Oklahoma divorce requirements outline specific procedures for filing your case. Divorce can be one of the most life changing things a person faces. As the case progresses a wide range of issues and concerns must be addressed. What ever the specifics of your case the procedures are set by statute and determine how the case moves forward.
Oklahoma law requires that in order to file divorce in the State one of the parties to the marriage must be a resident of Oklahoma for six (6) months prior to filing. This residency requirement is set out Okla. Stat. tit. 43, § 102(A) (2002).
Additionally, residency determines in which county a person is allowed to file their divorce petition. By statute, a person filing for divorce files it in the county they reside. And they must have resided in that county for 30 days before filing. They can also file in the county in which their spouse resides. So if you lived in Wagoner county for 10 years and have moved to Tulsa 1 month ago you should file the divorce in Tulsa.
Like many other states Oklahoma has adopted the Uniform Child Custody Jurisdiction and Enforcement Act (UCCJEA). This act controls all jurisdiction concerns between states. Oklahoma divorce requirements look first to your state of residency before addressing any other divorce concerns.
Oklahoma Divorce For Cause
- Abandonment for one(1) year;
- Pregnancy of wife by another at the time of marriage;
- Extreme Cruelty;
- Fraudulent contract;
- Habitual drunkenness;
- Gross neglect of duty;
- Imprisonment under a felony sentence; and
No-Fault Divorce State
A no fault divorce is by far the most common. No Fault Divorce is based on incompatibility. This kind of divorce allows the parties to get a divorce without finding fault on the part of either party. This means that the process of proving fault through infidelity, abuse, abandonment, or what ever the reason is becomes unnecessary. This allows both of you to focus on important issues of child custody, support, visitation, and property distributions. It also greatly lowers the cost of the divorce by eliminating a trial required to prove the other persons fault. It will also make the process go faster.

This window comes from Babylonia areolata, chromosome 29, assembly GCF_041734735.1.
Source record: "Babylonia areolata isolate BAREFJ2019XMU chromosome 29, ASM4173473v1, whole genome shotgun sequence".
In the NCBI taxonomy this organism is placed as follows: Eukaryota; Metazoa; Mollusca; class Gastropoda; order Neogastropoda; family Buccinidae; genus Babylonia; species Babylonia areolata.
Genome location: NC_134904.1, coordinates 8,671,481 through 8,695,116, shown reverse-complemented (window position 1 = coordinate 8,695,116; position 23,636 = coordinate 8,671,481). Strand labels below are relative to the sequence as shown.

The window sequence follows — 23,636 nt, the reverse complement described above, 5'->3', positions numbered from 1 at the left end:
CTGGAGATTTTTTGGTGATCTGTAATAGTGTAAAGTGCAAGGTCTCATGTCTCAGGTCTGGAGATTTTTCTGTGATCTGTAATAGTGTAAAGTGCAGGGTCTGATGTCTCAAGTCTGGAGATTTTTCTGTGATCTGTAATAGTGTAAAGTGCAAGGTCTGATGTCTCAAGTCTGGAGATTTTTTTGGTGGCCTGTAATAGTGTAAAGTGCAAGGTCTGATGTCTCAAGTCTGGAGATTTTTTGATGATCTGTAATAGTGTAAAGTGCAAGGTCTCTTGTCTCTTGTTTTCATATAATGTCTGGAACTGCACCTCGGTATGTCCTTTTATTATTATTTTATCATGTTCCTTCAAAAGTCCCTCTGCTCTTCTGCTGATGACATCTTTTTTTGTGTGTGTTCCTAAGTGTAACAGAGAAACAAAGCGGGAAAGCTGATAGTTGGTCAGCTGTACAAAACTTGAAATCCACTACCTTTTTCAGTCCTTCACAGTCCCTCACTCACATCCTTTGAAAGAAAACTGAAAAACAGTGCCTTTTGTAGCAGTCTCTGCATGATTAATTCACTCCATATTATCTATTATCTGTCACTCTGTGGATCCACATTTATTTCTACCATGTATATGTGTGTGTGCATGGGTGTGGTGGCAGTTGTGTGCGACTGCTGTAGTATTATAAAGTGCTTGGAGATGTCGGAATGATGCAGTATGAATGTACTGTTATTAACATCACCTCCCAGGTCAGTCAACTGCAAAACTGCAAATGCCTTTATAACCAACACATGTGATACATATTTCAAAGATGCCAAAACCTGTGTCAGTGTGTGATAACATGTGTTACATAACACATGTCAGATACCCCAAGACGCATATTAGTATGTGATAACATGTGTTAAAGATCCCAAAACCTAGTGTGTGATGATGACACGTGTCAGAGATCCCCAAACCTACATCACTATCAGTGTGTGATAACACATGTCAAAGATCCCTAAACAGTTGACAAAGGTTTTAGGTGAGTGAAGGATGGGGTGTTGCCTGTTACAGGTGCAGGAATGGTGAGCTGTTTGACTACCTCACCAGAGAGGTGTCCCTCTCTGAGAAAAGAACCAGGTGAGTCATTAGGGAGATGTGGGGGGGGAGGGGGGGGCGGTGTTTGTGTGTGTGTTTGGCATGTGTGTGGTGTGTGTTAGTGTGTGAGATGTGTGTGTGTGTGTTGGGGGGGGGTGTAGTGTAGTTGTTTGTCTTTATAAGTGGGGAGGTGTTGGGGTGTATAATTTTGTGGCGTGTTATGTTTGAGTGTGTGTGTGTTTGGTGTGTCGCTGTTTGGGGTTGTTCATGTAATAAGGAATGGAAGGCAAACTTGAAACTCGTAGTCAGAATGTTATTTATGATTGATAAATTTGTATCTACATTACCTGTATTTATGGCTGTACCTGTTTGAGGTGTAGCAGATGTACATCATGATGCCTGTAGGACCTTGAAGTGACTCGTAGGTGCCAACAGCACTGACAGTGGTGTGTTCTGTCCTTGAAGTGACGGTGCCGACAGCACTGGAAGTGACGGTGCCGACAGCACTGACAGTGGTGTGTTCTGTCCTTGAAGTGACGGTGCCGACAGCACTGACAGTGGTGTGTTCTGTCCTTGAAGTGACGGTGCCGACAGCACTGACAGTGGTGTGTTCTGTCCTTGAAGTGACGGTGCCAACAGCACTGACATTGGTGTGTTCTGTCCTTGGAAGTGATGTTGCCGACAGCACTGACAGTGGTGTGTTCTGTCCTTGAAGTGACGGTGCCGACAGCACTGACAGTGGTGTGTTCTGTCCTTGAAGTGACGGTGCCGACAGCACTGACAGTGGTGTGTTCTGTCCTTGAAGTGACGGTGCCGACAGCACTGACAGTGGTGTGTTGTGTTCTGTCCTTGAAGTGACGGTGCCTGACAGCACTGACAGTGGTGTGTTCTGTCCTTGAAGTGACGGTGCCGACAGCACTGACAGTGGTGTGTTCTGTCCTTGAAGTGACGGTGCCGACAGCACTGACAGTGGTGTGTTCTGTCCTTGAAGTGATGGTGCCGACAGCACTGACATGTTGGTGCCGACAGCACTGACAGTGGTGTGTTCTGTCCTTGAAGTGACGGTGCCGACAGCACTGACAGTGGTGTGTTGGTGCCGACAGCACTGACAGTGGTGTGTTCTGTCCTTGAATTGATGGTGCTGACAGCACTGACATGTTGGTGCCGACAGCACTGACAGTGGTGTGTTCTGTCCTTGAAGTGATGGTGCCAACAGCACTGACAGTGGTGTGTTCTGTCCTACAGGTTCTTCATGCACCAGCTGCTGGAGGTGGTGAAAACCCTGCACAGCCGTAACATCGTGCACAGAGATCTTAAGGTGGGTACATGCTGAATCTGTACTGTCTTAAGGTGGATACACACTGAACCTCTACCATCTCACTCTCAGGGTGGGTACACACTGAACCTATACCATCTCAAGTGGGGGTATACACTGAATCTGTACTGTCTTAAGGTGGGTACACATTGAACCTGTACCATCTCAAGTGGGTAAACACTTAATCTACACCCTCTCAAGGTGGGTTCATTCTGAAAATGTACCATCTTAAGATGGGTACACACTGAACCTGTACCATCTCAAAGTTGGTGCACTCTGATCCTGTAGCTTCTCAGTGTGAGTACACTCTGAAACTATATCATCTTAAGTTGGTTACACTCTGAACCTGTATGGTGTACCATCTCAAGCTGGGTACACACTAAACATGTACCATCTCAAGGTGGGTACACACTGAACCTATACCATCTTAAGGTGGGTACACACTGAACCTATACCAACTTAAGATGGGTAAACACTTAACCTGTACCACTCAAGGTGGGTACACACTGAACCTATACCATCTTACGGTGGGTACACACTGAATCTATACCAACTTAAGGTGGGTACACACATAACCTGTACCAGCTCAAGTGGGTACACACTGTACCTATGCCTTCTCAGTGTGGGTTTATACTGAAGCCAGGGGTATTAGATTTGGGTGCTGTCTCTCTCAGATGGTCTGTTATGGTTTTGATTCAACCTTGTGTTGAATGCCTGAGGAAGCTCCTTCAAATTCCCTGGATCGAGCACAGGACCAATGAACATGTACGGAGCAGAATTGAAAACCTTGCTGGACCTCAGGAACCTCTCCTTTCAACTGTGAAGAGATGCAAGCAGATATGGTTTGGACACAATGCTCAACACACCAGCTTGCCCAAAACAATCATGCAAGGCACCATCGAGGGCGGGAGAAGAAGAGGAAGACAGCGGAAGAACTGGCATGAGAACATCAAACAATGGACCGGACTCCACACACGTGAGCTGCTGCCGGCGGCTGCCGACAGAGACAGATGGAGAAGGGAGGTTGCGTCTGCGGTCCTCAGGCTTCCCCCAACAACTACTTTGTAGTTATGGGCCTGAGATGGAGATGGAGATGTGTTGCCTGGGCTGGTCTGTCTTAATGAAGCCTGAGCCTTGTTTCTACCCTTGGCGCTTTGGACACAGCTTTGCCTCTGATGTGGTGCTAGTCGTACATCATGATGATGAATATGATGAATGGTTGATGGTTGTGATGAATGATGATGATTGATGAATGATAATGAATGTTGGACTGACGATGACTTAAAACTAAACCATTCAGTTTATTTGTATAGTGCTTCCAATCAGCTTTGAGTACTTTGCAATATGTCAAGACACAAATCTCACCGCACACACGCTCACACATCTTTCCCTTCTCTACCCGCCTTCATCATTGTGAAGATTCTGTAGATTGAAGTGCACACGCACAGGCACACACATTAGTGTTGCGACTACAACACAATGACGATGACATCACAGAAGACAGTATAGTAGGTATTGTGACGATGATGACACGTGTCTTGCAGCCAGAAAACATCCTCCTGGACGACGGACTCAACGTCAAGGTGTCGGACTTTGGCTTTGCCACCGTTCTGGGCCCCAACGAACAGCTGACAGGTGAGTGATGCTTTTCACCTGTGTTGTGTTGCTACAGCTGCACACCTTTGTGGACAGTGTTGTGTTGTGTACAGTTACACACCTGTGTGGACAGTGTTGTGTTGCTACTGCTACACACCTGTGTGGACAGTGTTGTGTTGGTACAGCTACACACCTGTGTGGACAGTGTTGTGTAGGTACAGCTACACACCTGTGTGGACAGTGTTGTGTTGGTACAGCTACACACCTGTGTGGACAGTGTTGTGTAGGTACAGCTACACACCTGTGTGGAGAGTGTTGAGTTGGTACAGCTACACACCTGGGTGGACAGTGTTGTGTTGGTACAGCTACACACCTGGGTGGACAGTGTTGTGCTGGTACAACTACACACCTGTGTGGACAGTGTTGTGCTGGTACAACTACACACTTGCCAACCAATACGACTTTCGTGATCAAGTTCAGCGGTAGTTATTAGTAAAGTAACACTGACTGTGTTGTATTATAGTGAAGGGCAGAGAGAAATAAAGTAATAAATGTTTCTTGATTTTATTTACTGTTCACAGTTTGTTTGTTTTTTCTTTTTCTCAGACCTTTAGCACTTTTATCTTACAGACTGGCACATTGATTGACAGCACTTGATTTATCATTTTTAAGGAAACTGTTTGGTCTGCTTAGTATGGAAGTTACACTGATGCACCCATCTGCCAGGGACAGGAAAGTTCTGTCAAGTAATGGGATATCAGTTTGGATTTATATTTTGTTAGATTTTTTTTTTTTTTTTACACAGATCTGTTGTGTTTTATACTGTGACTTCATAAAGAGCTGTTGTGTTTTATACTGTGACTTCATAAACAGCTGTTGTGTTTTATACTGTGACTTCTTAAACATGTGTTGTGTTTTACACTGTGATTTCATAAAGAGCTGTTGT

Nevertheless, there may be circumstances in which bad behavior is relevant to how property is divided, who receives child custody, and what child visitation is appropriate.
The practical result of a no-fault divorce is that either spouse can get a divorce. This is done regardless of whether the other party wants it or not. In short, the other party cant stop the divorce.
With no-fault divorce, when a case is contested, rather than litigating on why a party wants a divorce, focus is on the terms of the divorce. This may include other Oklahoma divorce requirement regarding child custody, support, visitation and spousal support.
How Long Before Its Final
In order to allow for the possibility of reconsideration and reconciliation, Oklahoma family law statutes require a ninety (90) day waiting period before the divorce will be finalized. This waiting period only applies when there are children of the marriage. The 90 day period begins to run the day the petition is filed. This waiting period can be waived by the court “for good cause,” if the opposing party has no objection. Okla. Stat. tit. 43, § 107.1 (A)(1) (2002). Further, this waiting period is not applicable to some “for cause” divorces noted above. Okla. Stat. tit. 43, § 107.1 (B).
Additional Oklahoma divorce requirements state in Rule 8 of the Rules for the District Court that no divorce case can be heard on its merits until ten (10) days after the filing of the petition. This includes a divorce without minor children. If there are minor children, thirty (30) days must pass before a hearing on the merits. Okla. Stat. tit. 12, § Rule 8. Similar to the aforementioned waiting period under §107.1, this requirement may be waived by the court in the case of an emergency duly shown by application setting forth “good cause.”